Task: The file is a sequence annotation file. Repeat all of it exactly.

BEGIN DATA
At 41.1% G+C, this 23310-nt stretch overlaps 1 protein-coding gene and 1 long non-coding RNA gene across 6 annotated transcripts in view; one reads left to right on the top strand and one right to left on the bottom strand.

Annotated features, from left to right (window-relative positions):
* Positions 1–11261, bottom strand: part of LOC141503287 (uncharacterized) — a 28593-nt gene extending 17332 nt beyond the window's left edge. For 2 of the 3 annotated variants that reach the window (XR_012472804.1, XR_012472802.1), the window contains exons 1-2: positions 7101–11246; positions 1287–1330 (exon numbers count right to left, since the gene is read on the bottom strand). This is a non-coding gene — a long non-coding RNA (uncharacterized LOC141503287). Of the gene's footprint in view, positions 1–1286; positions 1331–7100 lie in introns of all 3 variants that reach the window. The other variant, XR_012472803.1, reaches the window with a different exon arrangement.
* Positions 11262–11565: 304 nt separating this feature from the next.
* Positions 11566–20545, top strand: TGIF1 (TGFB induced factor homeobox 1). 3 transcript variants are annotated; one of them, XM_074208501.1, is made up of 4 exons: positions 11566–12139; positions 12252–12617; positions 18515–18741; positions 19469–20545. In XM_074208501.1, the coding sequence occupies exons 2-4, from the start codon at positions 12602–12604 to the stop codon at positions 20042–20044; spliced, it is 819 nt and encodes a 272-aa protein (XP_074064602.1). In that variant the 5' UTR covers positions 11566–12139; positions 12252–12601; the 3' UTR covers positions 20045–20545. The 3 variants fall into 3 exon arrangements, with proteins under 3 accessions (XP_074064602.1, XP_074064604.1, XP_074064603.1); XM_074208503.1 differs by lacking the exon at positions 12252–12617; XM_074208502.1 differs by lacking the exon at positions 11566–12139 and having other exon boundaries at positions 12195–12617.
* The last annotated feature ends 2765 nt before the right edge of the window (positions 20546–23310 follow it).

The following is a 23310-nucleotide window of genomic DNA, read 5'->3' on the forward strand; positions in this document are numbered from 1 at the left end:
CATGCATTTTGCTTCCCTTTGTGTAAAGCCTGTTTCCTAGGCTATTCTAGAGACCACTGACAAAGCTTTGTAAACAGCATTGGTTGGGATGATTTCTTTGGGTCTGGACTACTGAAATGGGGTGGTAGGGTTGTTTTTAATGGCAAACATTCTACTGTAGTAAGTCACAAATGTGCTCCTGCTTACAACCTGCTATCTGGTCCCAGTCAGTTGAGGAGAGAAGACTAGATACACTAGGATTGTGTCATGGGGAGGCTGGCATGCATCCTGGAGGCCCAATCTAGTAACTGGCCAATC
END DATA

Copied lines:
At 41.1% G+C, this 23310-nt stretch overlaps 1 protein-coding gene and 1 long non-coding RNA gene across 6 annotated transcripts in view; one reads left to right on the top strand and one right to left on the bottom strand.

Annotated features, from left to right (window-relative positions):
* Positions 1–11261, bottom strand: part of LOC141503287 (uncharacterized) — a 28593-nt gene extending 17332 nt beyond the window's left edge. For 2 of the 3 annotated variants that reach the window (XR_012472804.1, XR_012472802.1), the window contains exons 1-2: positions 7101–11246; positions 1287–1330 (exon numbers count right to left, since the gene is read on the bottom strand). This is a non-coding gene — a long non-coding RNA (uncharacterized LOC141503287). Of the gene's footprint in view, positions 1–1286; positions 1331–7100 lie in introns of all 3 variants that reach the window. The other variant, XR_012472803.1, reaches the window with a different exon arrangement.
* Positions 11262–11565: 304 nt separating this feature from the next.
* Positions 11566–20545, top strand: TGIF1 (TGFB induced factor homeobox 1). 3 transcript variants are annotated; one of them, XM_074208501.1, is made up of 4 exons: positions 11566–12139; positions 12252–12617; positions 18515–18741; positions 19469–20545. In XM_074208501.1, the coding sequence occupies exons 2-4, from the start codon at positions 12602–12604 to the stop codon at positions 20042–20044; spliced, it is 819 nt and encodes a 272-aa protein (XP_074064602.1). In that variant the 5' UTR covers positions 11566–12139; positions 12252–12601; the 3' UTR covers positions 20045–20545. The 3 variants fall into 3 exon arrangements, with proteins under 3 accessions (XP_074064602.1, XP_074064604.1, XP_074064603.1); XM_074208503.1 differs by lacking the exon at positions 12252–12617; XM_074208502.1 differs by lacking the exon at positions 11566–12139 and having other exon boundaries at positions 12195–12617.
* The last annotated feature ends 2765 nt before the right edge of the window (positions 20546–23310 follow it).

The following is a 23310-nucleotide window of genomic DNA, read 5'->3' on the forward strand; positions in this document are numbered from 1 at the left end:
CATGCATTTTGCTTCCCTTTGTGTAAAGCCTGTTTCCTAGGCTATTCTAGAGACCACTGACAAAGCTTTGTAAACAGCATTGGTTGGGATGATTTCTTTGGGTCTGGACTACTGAAATGGGGTGGTAGGGTTGTTTTTAATGGCAAACATTCTACTGTAGTAAGTCACAAATGTGCTCCTGCTTACAACCTGCTATCTGGTCCCAGTCAGTTGAGGAGAGAAGACTAGATACACTAGGATTGTGTCATGGGGAGGCTGGCATGCATCCTGGAGGCCCAATCTAGTAACTGGCCAATC